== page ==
Known as the five-flavoured berry - for its salty, sweet, sour, pungent, and bitter properties - Omija (Schisandra chinensis) contains a variety of phenolic compounds that have beneficial effects on health, including antioxidant and anti-inflammatory effects, and it has frequently been used for medicinal purposes in Asia.
Recent studies have demonstrated that omija alone or in combination with grape pomace have favourable effects on obesity and diabetes, and improves energy metabolism by up-regulating the PGC-1α expression in the skeletal muscle during endurance exercise.
This latest study, published in The Journal of Nutritional Biochemistry, by researchers from Kyungpook National University and Pukyong National University in Korea, investigated the biological and molecular mechanisms underlying the anti-obesity effect of omija fruit ethanol extract (OFE) in mice fed a high-fat diet.
“This study sought to clarify the metabolic actions of long-term supplementation with omija fruit ethanol extract (OFE, 500 mg/kg body weight) in HFD-induced obese mice, in particular by focusing on its role in controlling brown-like transformation of WAT and ameliorating obesity-associated hepatic steatosis and insulin resistance,” they wrote.
In the study, mice were fed a high-fat diet with or without OFE for 16 weeks.
OFE samples were prepared by adding 1 L of 50% ethanol to 100 g of dried omija fruit, followed by extraction at 80°C for two hours and cooling.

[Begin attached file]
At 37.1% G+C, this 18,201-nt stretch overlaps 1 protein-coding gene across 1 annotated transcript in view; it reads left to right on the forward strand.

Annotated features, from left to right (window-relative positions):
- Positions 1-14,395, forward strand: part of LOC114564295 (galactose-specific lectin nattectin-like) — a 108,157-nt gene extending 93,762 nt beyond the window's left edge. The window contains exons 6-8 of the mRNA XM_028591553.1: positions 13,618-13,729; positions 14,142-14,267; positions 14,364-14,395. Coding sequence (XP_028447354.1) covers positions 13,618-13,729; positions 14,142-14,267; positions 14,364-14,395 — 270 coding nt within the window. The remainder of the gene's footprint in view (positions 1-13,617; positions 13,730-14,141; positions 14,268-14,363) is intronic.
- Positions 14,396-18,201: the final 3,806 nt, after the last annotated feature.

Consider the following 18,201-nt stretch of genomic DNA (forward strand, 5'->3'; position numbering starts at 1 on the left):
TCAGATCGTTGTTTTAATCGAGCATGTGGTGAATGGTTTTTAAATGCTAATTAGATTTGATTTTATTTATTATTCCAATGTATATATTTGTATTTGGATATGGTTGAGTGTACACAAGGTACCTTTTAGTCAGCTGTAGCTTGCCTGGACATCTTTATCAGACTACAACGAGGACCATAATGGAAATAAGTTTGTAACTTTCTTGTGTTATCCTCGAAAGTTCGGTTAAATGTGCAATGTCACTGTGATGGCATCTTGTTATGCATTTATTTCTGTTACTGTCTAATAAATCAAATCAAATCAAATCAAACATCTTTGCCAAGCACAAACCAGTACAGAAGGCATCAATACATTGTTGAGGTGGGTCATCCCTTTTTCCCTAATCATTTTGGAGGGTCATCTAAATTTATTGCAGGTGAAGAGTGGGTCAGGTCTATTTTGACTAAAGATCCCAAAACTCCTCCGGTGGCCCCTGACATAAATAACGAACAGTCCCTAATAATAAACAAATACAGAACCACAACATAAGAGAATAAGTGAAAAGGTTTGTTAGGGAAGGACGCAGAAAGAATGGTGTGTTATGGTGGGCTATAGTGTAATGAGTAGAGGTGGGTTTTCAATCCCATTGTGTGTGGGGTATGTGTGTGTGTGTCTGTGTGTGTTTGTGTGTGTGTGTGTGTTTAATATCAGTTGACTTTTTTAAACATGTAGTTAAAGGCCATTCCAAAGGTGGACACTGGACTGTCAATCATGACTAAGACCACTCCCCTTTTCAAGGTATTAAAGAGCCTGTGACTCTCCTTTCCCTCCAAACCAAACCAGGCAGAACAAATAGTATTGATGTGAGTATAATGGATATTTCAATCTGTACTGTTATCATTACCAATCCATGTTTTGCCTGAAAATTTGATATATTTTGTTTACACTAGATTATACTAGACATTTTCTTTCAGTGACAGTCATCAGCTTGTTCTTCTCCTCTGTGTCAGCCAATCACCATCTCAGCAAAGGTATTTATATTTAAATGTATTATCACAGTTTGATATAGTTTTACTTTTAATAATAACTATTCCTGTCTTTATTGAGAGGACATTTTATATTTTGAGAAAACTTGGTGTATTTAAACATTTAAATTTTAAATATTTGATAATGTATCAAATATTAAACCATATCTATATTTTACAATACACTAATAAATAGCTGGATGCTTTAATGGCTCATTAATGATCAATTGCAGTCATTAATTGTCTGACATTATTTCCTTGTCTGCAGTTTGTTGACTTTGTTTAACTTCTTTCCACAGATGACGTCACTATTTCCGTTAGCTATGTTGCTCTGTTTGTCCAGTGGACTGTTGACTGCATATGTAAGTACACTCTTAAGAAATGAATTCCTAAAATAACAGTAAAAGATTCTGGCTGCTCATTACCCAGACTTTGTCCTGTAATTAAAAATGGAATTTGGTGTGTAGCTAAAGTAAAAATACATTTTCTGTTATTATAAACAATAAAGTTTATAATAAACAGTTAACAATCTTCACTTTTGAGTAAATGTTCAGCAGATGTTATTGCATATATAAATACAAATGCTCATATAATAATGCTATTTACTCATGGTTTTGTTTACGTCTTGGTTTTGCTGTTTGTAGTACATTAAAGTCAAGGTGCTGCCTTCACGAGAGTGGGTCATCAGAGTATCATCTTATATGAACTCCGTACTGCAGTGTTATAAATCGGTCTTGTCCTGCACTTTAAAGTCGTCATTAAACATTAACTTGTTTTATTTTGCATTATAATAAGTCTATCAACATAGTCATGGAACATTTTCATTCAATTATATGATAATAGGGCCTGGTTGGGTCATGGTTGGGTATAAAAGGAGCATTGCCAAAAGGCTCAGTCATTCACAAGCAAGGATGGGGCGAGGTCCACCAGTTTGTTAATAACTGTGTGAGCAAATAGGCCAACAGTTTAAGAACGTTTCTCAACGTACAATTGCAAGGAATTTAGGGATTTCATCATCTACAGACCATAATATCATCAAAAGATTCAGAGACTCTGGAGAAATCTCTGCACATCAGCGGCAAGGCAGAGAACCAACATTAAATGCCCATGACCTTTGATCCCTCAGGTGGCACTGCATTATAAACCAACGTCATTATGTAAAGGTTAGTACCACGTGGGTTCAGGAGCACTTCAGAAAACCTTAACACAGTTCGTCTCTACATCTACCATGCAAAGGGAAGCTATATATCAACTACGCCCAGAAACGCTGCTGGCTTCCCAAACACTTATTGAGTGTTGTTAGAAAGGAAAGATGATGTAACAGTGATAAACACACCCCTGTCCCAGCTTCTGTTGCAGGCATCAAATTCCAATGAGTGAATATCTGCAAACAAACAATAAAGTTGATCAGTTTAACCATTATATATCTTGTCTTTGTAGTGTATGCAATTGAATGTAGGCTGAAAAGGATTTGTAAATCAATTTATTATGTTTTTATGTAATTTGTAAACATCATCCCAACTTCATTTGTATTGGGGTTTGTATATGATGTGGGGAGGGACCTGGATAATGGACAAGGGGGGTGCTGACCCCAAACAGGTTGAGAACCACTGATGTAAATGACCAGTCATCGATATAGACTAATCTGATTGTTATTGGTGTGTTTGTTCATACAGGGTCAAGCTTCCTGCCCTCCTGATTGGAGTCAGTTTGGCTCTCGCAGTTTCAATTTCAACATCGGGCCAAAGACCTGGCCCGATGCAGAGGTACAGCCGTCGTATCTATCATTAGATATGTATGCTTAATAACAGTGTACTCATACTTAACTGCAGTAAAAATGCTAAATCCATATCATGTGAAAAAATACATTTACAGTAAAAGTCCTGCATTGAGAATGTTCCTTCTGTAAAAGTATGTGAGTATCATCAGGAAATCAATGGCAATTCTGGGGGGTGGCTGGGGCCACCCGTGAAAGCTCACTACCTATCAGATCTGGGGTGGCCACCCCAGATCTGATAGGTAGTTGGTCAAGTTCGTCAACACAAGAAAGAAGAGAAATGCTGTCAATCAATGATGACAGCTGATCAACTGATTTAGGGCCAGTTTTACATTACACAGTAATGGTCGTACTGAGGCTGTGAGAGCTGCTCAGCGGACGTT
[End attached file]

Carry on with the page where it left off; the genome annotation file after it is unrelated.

The researchers found that dietary OFE significantly increased brown adipose tissue (BAT) weight and energy expenditure, while also decreasing white adipose tissue (WAT) weight and adipocyte size.
They believed this was achieved by up-regulating the expression of brown fat-selective genes in WAT
Increasing evidence suggests that BAT plays an important role in whole-body energy metabolism and thus may be a potential therapeutic target for obesity and its related metabolic diseases.
Increased energy expenditure
“In the present study, the enhanced expression of brown fat-specific genes such as PPARα, CIDEA and COX8β, indicators for the browning of WAT, suggested possible conversion of beige adipocytes in WAT.
“Therefore, the increased BAT weight and up-regulated expression of brown fat-specific genes in WAT may be related to the increased energy expenditure and concomitant decreases in WAT weight observed in OFE-fed obese mice,” they wrote.
OFE also improved hepatic steatosis and dyslipidaemia by enhancing hepatic fatty acid oxidation-related enzymes activity and faecal lipid excretion, added the researchers.
“In addition to steatosis, OFE decreased the expression of pro-inflammatory genes in the liver. Moreover, OFE improved glucose tolerance and lowered plasma glucose, insulin, and homeostasis model assessment of insulin resistance,” they wrote.
They concluded: “These findings indicate that OFE may be helpful in improving obesity and related metabolic disorders such as NAFLD, dyslipidaemia, and insulin resistance.”
Source: The Journal of Nutritional Biochemistry
“Omija fruit ethanol extract improves adiposity and related metabolic disturbances in mice fed a high-fat diet”
Authors: Hyo Jin Park, et al.